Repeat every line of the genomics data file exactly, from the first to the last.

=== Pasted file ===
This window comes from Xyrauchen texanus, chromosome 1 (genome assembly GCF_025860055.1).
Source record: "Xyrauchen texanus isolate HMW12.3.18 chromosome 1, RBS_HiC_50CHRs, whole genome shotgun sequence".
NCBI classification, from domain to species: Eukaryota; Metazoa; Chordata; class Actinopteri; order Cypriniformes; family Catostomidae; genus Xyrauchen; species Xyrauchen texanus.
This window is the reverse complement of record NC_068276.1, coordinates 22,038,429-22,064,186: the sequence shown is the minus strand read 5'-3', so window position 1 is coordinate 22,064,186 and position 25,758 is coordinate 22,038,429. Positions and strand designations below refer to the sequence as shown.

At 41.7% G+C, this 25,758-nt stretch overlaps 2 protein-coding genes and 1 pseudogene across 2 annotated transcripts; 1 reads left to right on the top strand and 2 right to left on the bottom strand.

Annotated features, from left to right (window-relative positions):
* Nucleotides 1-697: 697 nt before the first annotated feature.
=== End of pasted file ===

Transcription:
This window comes from Xyrauchen texanus, chromosome 1 (genome assembly GCF_025860055.1).
Source record: "Xyrauchen texanus isolate HMW12.3.18 chromosome 1, RBS_HiC_50CHRs, whole genome shotgun sequence".
NCBI classification, from domain to species: Eukaryota; Metazoa; Chordata; class Actinopteri; order Cypriniformes; family Catostomidae; genus Xyrauchen; species Xyrauchen texanus.
This window is the reverse complement of record NC_068276.1, coordinates 22,038,429-22,064,186: the sequence shown is the minus strand read 5'-3', so window position 1 is coordinate 22,064,186 and position 25,758 is coordinate 22,038,429. Positions and strand designations below refer to the sequence as shown.

At 41.7% G+C, this 25,758-nt stretch overlaps 2 protein-coding genes and 1 pseudogene across 2 annotated transcripts; 1 reads left to right on the top strand and 2 right to left on the bottom strand.

Annotated features, from left to right (window-relative positions):
* Nucleotides 1-697: 697 nt before the first annotated feature.